The days are numbered for filing taxes. For many Americans, filing tax returns may feel overwhelming, taxpayers handle the stress differently. Some get their taxes filed as soon as possible while many push it off until the last minute.
If you tend to procrastinate filing your taxes, you’re not alone. For the fourth year in a row, IPX1031 has released its annual report showing which states and major cities are home to the largest number of tax procrastinators. The data was found by analyzing Google search data relating to the tax filing deadline.
The report found Wyoming ranked as the number one state in the U.S. for procrastinating their taxes for 2023. Other states procrastinating their taxes include Vermont, Alaska, North Dakota, and South Dakota all ranked second, third, fourth, and fifth, respectively. Alaska has remained in the top 5 of procrastinators since 2021. Rounding out the top 10 for tax procrastinators is Delaware, Rhode Island, Montana, Maine, and New Hampshire. The states procrastinating the least include Ohio, Pennsylvania, Florida, Texas, and Michigan.
When it comes to the 30 largest cities in the U.S., Baltimore takes the #1 spot for this year’s biggest tax procrastinator. Las Vegas ranks second, Boston comes in third, and Denver in fourth. Finishing out the top 10 is Portland, Detroit, Washington D.C., Louisville, Seattle, and Memphis. Some of the biggest cities are home to the least amount of tax procrastinators including New York City, Chicago, and Los Angeles.
The report also conducted a survey of over 1,000 people in the U.S. between the ages of 18-90 to find out just how many Americans put off their taxes and why.
The findings show 32% admit to procrastinating doing their taxes. Nearly 1 in 3 (30%) Americans don’t feel prepared to file their taxes this year.
The top reason Americans say they procrastinate is that it’s just too complicated and stressful. Other top reasons include the task of filing being too time consuming, or some don’t believe they’re getting a refund.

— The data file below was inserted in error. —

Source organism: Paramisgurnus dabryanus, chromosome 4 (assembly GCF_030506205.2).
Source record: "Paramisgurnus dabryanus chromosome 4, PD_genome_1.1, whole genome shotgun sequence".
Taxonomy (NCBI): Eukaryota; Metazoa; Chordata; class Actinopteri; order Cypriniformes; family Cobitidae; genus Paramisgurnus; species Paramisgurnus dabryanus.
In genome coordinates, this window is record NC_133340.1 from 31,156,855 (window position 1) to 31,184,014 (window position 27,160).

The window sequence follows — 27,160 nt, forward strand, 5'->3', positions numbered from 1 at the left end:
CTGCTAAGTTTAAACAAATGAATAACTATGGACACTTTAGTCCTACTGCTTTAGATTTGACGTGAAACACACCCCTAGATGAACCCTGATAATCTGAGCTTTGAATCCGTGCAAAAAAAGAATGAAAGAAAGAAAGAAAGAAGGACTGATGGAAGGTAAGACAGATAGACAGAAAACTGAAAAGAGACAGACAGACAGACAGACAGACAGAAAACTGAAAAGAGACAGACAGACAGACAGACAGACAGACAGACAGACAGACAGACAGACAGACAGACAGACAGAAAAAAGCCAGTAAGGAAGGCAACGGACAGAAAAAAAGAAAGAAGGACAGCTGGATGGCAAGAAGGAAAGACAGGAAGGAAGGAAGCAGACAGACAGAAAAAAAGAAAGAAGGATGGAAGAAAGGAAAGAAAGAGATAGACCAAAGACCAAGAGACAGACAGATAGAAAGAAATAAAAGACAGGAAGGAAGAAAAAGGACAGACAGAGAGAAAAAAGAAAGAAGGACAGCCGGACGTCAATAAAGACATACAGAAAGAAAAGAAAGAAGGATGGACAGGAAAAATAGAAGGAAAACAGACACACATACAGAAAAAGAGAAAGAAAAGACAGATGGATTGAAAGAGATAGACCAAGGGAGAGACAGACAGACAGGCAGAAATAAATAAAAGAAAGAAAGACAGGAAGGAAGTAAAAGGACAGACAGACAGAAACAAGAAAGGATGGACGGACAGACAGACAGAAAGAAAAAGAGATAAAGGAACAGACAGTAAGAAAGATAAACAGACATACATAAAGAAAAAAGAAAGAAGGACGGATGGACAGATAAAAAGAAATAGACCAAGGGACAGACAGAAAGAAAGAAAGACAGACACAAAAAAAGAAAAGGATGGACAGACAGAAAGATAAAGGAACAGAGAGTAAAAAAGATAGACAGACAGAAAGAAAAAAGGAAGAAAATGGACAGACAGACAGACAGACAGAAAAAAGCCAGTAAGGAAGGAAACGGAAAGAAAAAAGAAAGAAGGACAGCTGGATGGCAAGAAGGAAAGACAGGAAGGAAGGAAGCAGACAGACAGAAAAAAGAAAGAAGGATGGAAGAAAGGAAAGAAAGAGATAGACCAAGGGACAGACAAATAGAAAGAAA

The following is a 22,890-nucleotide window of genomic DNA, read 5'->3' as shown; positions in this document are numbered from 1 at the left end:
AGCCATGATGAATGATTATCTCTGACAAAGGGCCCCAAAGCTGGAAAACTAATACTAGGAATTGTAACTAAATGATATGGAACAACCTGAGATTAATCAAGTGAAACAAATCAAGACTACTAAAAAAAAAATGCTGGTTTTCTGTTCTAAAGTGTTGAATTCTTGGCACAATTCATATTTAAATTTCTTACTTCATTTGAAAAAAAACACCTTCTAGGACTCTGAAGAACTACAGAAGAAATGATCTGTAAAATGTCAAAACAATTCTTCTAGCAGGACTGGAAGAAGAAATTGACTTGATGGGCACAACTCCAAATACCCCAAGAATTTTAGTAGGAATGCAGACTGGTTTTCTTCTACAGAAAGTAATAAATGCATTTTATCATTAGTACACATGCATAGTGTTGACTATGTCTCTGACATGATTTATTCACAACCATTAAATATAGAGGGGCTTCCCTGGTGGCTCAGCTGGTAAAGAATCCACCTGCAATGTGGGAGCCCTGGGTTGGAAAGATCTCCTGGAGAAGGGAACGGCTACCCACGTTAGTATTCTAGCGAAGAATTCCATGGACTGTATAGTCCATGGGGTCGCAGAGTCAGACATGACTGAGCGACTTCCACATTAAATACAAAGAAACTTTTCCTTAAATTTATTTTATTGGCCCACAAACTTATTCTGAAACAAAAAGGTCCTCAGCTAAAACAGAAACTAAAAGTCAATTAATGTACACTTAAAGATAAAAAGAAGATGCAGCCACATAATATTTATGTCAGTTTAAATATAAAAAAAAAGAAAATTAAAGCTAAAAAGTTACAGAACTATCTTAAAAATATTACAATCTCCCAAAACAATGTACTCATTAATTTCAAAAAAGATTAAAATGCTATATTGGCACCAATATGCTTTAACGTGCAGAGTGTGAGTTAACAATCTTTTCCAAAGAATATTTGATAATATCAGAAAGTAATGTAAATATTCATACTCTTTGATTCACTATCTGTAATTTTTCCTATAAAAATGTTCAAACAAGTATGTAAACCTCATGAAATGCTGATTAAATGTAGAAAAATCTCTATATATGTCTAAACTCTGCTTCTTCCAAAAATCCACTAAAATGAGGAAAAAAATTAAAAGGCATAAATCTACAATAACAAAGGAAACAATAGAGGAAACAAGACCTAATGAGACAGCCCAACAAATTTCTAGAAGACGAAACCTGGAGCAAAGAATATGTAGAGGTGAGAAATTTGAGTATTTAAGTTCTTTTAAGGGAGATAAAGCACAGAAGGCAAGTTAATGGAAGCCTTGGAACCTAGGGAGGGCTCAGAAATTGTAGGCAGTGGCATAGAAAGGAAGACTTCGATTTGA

Do you know when Tax Day is this year? If you didn’t say April 18, nearly 1 in 3 Americans didn’t know when this year’s deadline was either. IPX’s report also broke down that same question among the generations, with 53% of Gen Z, 33% of Millennials, 23% of Gen X, and 20% of Baby Boomers unsure of the deadline. In fact, 13% of Gen Z and nearly 1 in 10 Millennials believe Tax Day is April 20.
The upside of filing is usually the amount of money making its way back to you. However, 2 in 5 Americans are expecting their tax return to be smaller in 2023 than in 2022. The average expected tax return is $1,956. Millennials are expecting to receive the largest return this year, expecting an average of $2,161. Despite many expecting to receive smaller amounts, 1 in 5 Americans think their tax return will be larger in 2023, compared to 2022.
How do Americans plan to spend their return? The most common plans for this year’s return include saving it, paying off debt, using it on everyday expenses, paying rent or mortgage, or investing.
Methodology: In January 2023, IPX1031 conducted a survey of 1,007 people from around the U.S. Among respondents, 48% identified as male, 49% as female, and 3% as non-binary or transgender. Respondents aged in range from 18-90 with an average age of 39.
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The state and city rankings were based on an analysis of nearly 200 Google search terms relating to the tax filing deadline from January-September 2022. We took the average number of monthly searches for each state and city and calculated the searches per 100,000 residents.
By Jenna LeMair